Scouters and coaching staff have been using various descriptive statistics such as points per game, field goal percentage, rebounds per game, assists per game, etc. to evaluate different players (either of the roster or perspective recruits). Others have used more subtle metrics to measure the invisible effectiveness of players, with the story about Shane Battier being maybe the most well-known one. In this blog post I will introduce the use of ideas borrowed from the theory of fractals in quantifying the shot behavior of players and in particular, I will use the notion of fractal dimensionality.
Shot charts have been around for a long time, visualizing the shots taken, made and missed of a player. For example, below you can see the short chart of my fellow countryman, Greek Freak Giannis Antetokounmpo, from this past regular season.
As it is obvious, the shot chart is nothing more than a set of (2D spatial) points. The distribution of the locations from where a player attacks can potentially reveal latent information for the player’s performance and most importantly his potentials. A player who is taking shots from specific parts of the court might be single-dimensional and easy to defend, while a player with uniform spread of shots over the court might show more potential for becoming a superstar. Of course, the former case might just be a sign of a player that is focused on his strength and tries to avoid taking unnecessary shots. Simply put, the crude metric that I will introduce here is just one indicator and should be both refined and used in conjunction with other metrics.
The idea is to quantify exactly this dimensionality of the player based on the coordinates of his shot attempts on the court. While the topological dimensionality is 2 (since we essentially have a x and y coordinates), the dimensionality of the shooting points themselves is smaller since players do not shot from all the points on the floor (i.e., the short chart is not spatially uniform). Fractal dimensionality (see formal definition below) quantifies exactly this deviation from the topological dimensionality and has the benefit of obtaining non-integer values.
Using the NBA stats API, I collected the shot charts for all the active players in the 2015-16 team rosters and used those players with at least 150 shots over the whole regular season. The distribution for the fractal dimensionality of the shot charts of all the players – regardless of their position – is depicted in the following figure.
As we can see, there is some variation overall, but there is a peak observed between 1.2 and 1.3, with the majority of the mass of the distribution being between 0.9 and 1.5. This chart alone doesn’t tell us anything since the shot chart is “correlated” with the position of a player (e.g., a heavy center is not expected to be taking shots all over the court) and so might be the fractal dimensionality. Therefore, we analyze the fractal dimensionality on a per position basis.
As we can see the differences overall are small. However, they statistically significant. In particular, focusing on the “pure” positions (i.e., center, forward and guard), we performed a Kolmogorov-Smirnov test to compare the empirical cumulative distribution functions of the player fractal dimensionalities based on their position. The distribution for the guards is shifted to the right of both centers and forwards at the significance level 0f 0.001, translating to the guards having overall a larger fractal dimensionality. The forward positions exhibits a distribution shifted to the right of that of the centers and is also significant but at the 0.1 level (p-value = 0.06).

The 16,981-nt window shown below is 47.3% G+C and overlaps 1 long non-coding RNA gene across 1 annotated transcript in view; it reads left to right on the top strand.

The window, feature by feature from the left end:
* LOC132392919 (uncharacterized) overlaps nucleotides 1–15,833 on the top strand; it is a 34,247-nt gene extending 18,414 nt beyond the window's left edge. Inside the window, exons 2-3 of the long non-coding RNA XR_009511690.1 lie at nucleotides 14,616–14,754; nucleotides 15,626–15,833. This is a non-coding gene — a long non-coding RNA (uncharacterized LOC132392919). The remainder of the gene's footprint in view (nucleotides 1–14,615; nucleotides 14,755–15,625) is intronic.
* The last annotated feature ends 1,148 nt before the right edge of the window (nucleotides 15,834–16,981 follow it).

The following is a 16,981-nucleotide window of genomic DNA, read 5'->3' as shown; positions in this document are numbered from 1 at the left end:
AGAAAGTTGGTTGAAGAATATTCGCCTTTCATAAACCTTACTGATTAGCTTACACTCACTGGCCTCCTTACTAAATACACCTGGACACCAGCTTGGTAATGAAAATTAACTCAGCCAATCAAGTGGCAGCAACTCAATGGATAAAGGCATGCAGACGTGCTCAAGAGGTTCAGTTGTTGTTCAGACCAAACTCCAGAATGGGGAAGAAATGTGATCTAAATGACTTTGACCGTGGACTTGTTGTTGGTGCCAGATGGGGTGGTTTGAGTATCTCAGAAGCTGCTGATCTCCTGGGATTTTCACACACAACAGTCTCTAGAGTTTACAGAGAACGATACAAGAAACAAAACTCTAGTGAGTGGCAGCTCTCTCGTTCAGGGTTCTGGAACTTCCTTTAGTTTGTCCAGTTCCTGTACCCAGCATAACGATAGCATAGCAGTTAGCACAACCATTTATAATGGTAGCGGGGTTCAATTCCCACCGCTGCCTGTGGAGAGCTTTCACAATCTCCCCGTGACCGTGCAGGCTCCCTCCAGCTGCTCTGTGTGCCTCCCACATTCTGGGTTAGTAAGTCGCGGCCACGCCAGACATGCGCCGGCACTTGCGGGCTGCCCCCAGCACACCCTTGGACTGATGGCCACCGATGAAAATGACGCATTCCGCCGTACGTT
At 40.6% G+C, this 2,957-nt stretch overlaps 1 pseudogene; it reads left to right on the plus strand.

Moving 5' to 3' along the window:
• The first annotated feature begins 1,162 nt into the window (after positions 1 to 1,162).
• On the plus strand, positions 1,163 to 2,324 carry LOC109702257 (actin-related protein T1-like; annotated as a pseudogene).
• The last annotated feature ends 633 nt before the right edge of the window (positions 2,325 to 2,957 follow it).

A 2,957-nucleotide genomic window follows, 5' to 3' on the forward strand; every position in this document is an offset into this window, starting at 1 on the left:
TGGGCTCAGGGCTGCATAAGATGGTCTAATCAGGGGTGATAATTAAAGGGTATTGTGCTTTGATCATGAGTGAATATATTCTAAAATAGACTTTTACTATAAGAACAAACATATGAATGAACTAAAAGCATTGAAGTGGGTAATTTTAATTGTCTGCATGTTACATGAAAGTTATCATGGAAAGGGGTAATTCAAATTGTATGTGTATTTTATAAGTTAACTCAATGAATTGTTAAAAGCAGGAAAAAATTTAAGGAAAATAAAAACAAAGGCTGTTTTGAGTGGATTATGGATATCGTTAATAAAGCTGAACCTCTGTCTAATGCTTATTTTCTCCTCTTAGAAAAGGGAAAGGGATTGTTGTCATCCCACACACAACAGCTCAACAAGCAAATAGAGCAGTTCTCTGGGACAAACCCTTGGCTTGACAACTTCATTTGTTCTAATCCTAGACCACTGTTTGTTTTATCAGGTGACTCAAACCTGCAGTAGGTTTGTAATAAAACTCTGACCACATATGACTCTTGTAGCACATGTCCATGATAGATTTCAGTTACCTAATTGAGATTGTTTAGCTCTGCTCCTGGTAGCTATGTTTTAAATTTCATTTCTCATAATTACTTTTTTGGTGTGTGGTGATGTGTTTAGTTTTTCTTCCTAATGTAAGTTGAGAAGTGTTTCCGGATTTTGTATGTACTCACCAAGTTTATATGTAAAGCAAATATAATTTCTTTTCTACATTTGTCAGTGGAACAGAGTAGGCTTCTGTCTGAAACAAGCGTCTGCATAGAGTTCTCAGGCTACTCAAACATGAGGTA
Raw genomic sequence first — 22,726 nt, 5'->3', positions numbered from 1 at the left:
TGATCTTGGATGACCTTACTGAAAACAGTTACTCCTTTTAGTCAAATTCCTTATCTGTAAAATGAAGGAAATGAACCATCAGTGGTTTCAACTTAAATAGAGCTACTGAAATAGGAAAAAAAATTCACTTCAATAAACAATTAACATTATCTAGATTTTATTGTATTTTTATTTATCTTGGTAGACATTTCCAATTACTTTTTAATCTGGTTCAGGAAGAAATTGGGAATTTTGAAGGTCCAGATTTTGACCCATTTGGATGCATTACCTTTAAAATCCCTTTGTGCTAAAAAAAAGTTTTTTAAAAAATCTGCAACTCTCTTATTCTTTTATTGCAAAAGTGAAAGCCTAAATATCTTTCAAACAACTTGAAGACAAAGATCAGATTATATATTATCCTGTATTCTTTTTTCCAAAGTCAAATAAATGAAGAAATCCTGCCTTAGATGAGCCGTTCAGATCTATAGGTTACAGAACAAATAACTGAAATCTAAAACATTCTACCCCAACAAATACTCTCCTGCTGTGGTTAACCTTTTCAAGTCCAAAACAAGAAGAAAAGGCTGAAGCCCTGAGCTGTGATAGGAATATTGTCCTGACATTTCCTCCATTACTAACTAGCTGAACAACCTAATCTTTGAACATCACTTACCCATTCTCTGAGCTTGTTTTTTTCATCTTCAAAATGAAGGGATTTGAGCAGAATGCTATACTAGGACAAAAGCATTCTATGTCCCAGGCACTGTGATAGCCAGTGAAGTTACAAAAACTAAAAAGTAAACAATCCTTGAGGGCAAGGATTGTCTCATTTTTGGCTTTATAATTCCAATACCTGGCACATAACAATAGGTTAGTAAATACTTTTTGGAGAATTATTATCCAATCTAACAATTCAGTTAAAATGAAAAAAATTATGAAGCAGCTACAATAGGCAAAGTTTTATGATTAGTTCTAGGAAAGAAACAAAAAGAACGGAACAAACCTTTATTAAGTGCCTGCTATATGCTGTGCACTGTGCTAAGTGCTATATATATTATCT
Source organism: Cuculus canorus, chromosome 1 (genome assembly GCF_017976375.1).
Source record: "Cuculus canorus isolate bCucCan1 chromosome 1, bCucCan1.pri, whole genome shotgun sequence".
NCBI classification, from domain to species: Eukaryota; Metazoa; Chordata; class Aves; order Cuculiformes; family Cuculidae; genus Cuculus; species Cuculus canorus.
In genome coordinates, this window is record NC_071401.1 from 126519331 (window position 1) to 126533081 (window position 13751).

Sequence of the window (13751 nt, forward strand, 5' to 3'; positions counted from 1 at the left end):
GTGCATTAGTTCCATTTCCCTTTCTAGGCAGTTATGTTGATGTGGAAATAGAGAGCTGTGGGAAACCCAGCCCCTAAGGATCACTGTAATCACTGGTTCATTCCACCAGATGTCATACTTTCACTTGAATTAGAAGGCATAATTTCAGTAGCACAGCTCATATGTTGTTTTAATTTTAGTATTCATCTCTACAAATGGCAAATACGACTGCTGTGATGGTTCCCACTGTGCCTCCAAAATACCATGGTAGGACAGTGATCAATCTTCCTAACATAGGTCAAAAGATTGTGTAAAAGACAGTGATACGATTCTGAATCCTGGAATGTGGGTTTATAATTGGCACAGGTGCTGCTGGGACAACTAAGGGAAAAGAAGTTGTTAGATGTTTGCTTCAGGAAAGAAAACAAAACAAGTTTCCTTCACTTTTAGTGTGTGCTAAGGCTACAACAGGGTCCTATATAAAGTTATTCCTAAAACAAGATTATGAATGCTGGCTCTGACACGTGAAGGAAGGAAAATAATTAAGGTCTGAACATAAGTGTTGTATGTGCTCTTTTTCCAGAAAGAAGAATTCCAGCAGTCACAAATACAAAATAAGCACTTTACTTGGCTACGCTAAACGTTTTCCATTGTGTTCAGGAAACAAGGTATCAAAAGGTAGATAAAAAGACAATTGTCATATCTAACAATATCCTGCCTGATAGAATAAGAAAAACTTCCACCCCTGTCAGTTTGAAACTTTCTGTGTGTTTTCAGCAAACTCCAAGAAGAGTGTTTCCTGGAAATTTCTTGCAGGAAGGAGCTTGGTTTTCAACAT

What is the importance of all of these? Identifying “outliers” in the respective positions. Is there a center with fractal dimensionality 1.5? What about forwards? These “outliers” might represent talent. Just as an example, Marc Gasol – classified as a center – has a fractal dimensionality of 1.501, while Dirk Nowitzki classified as forward has the maximum dimensionality among the forwards as well with 1.413.
Fractal dimensionality can form the core for metrics evaluating the versatility of players; e.g., Fractal Versatility Index (FVI). FVI aims to quantify the versatility of a player with respect to his attack’s spatial distribution. There are various data that can be used for this task including detailed spatio-temporal trajectories obtained from SportVU as well as shot charts like the ones described above. With being the shot chart of player , his FVI can be defined as the tuple . A player that attacks only from specific locations on the floor will exhibit low dimensionality, while an “all-around’’ threat will have higher dimensionality (ideally close to the topological dimensionality of the floor, i.e., 2). Furthermore, the scale will allow us to get an estimate for the range of the threat and possibly differentiate between two players with similar but different actual behavior.
Of course, one might wonder why use the whole shot chart and not the one capturing the shots made, or the shots missed. I do not have an answer; this is just a showcase that ideas from fractals can be used to sort through players and focus attention to specific ones (instead let’s say going over all the shot charts of all the perspectives)!
Footnotes Fractal dimension definition. Consider a cloud of points With being the fraction of pairs of points from that have distance smaller or equal to , behaves like a fractal with intrinsic fractal dimension in the range of scales to iff: . An infinitely complicated set would exhibit this scaling over all possible ranges of . However, real objects are finite and the equation holds only over a specific range of scales. For instance, a cloud of points uniformly distributed the unit square, has intrinsic dimension , for the range of scales , where is the smallest distance among the pairs of .